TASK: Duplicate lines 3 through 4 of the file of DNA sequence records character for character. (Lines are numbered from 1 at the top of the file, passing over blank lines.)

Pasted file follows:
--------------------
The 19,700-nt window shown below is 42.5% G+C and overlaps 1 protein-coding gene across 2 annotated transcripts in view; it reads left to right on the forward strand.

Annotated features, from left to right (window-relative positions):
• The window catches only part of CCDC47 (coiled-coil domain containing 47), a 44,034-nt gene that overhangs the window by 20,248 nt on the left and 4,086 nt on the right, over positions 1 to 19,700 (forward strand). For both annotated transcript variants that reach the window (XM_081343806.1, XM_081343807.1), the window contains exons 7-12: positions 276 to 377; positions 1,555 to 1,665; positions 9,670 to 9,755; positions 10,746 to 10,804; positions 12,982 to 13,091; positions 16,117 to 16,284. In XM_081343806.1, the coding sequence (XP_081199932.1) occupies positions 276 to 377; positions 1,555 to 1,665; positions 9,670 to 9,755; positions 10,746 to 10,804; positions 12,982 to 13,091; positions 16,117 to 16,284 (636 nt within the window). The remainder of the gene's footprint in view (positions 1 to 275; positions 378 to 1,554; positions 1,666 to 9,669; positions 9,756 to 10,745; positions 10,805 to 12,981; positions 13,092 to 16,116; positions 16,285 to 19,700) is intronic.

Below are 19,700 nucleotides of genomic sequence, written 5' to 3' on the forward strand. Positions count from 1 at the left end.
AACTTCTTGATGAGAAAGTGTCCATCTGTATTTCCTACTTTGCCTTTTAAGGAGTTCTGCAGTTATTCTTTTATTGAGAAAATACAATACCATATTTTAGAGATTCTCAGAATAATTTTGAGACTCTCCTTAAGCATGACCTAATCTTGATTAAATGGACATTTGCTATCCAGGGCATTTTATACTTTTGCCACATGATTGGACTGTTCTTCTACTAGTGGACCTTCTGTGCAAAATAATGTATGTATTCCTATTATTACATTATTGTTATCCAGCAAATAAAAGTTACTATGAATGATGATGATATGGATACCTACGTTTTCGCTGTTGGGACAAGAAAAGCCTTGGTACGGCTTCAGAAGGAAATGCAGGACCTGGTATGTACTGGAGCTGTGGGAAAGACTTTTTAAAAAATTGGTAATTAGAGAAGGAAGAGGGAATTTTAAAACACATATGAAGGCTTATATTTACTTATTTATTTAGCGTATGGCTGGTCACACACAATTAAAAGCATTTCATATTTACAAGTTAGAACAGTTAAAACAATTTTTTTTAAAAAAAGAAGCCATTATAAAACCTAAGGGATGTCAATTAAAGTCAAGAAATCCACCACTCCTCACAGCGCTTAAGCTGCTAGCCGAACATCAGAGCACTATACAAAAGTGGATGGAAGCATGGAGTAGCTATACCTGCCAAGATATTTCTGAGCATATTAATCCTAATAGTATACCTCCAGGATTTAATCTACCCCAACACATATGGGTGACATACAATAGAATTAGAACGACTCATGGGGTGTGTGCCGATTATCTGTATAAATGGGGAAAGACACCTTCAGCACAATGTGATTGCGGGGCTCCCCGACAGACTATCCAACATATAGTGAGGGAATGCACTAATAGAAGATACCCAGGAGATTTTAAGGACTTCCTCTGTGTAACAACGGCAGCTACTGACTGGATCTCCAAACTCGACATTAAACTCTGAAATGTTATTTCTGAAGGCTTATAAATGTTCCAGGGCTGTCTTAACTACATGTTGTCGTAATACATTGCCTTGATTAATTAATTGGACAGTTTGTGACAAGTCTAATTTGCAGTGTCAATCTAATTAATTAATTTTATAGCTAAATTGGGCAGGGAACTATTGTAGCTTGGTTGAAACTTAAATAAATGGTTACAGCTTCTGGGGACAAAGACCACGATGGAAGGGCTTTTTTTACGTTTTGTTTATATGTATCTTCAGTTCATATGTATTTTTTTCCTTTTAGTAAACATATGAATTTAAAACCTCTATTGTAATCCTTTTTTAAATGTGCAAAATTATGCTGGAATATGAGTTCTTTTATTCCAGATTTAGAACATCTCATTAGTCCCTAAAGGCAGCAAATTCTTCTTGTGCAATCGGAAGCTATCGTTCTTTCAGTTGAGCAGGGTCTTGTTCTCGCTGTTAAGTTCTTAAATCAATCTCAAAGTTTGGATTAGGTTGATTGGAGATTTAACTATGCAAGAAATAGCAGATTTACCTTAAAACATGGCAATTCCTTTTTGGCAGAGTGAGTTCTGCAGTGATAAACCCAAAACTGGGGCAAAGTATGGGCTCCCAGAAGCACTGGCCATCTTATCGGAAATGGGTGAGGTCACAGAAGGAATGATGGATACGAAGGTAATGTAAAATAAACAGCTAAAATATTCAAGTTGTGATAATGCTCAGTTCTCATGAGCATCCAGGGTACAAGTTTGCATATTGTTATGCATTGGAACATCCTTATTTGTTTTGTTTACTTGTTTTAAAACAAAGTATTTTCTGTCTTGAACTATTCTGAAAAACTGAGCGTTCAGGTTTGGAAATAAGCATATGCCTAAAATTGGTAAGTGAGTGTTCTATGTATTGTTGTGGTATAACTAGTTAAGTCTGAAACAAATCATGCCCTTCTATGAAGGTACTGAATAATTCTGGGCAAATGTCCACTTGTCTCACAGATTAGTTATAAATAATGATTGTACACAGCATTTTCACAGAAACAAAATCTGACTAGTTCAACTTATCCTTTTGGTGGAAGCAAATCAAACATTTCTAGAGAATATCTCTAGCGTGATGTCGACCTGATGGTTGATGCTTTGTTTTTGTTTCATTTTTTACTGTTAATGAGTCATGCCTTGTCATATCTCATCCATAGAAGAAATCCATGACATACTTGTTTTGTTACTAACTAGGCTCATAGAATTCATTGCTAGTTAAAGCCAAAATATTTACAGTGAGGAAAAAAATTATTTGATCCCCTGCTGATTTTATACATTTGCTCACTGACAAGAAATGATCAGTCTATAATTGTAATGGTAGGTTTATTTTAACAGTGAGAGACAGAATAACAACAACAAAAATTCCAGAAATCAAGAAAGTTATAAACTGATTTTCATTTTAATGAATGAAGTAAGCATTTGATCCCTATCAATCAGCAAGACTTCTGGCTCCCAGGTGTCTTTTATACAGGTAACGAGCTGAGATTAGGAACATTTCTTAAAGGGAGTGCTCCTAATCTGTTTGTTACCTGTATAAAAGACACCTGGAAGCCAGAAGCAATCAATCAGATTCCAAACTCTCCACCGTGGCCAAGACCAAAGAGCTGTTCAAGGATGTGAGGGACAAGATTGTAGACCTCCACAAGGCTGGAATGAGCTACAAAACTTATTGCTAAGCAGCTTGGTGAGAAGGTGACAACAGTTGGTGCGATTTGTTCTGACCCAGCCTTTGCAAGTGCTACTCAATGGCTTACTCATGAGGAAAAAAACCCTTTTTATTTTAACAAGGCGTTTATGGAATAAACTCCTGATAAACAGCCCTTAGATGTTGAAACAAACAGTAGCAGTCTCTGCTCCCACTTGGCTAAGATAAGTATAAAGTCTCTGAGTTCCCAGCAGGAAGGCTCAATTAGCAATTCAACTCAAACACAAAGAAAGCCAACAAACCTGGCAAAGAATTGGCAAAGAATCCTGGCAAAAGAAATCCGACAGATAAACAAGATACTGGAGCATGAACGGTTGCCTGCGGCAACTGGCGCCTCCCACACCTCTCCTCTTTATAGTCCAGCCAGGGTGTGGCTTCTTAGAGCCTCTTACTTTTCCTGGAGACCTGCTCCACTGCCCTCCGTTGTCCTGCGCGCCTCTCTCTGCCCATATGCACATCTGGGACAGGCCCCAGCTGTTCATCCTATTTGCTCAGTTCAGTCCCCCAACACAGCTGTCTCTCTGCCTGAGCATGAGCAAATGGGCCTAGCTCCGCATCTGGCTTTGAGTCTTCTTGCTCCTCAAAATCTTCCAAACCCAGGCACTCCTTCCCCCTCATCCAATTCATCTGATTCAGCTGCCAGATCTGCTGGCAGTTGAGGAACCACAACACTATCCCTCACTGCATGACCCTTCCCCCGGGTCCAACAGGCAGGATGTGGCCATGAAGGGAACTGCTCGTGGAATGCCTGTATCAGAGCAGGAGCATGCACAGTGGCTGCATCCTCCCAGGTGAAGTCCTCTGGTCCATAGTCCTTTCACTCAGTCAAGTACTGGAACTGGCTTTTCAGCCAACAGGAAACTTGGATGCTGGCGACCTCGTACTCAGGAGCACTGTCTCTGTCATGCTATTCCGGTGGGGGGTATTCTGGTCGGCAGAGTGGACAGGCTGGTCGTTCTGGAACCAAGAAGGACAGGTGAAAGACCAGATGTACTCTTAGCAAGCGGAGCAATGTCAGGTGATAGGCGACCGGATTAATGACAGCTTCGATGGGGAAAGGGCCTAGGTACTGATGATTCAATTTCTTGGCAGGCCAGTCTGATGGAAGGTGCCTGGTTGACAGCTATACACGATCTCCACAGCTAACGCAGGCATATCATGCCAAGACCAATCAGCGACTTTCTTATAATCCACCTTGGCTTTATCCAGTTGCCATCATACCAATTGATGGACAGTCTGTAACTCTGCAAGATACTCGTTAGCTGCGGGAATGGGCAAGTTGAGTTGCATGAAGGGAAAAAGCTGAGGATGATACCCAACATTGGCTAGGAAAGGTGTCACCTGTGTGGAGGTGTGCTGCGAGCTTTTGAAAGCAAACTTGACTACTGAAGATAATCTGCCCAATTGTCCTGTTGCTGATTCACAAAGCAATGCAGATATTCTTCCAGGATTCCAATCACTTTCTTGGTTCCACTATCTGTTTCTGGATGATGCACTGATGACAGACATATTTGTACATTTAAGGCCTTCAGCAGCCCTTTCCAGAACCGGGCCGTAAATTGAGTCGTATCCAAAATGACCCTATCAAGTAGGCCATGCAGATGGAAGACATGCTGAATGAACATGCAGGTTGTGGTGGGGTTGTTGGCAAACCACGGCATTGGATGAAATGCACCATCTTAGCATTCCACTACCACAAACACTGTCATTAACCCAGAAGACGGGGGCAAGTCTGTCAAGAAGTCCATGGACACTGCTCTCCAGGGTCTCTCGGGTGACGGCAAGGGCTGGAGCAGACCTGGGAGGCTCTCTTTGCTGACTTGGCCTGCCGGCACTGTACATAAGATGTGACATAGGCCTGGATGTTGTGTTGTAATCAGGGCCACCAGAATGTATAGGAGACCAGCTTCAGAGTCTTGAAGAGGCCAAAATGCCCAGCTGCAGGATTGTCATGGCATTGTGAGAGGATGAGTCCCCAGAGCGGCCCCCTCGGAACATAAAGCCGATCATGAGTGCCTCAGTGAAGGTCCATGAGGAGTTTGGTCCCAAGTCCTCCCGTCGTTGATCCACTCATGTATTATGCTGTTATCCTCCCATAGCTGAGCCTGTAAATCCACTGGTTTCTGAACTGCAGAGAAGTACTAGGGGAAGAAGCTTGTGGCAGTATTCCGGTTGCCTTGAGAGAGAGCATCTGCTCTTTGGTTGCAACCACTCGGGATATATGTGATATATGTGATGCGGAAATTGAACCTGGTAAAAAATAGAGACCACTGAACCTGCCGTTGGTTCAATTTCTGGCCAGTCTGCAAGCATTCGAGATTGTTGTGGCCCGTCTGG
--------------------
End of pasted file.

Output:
• The window catches only part of CCDC47 (coiled-coil domain containing 47), a 44,034-nt gene that overhangs the window by 20,248 nt on the left and 4,086 nt on the right, over positions 1 to 19,700 (forward strand). For both annotated transcript variants that reach the window (XM_081343806.1, XM_081343807.1), the window contains exons 7-12: positions 276 to 377; positions 1,555 to 1,665; positions 9,670 to 9,755; positions 10,746 to 10,804; positions 12,982 to 13,091; positions 16,117 to 16,284. In XM_081343806.1, the coding sequence (XP_081199932.1) occupies positions 276 to 377; positions 1,555 to 1,665; positions 9,670 to 9,755; positions 10,746 to 10,804; positions 12,982 to 13,091; positions 16,117 to 16,284 (636 nt within the window). The remainder of the gene's footprint in view (positions 1 to 275; positions 378 to 1,554; positions 1,666 to 9,669; positions 9,756 to 10,745; positions 10,805 to 12,981; positions 13,092 to 16,116; positions 16,285 to 19,700) is intronic.

Below are 19,700 nucleotides of genomic sequence, written 5' to 3' on the forward strand. Positions count from 1 at the left end.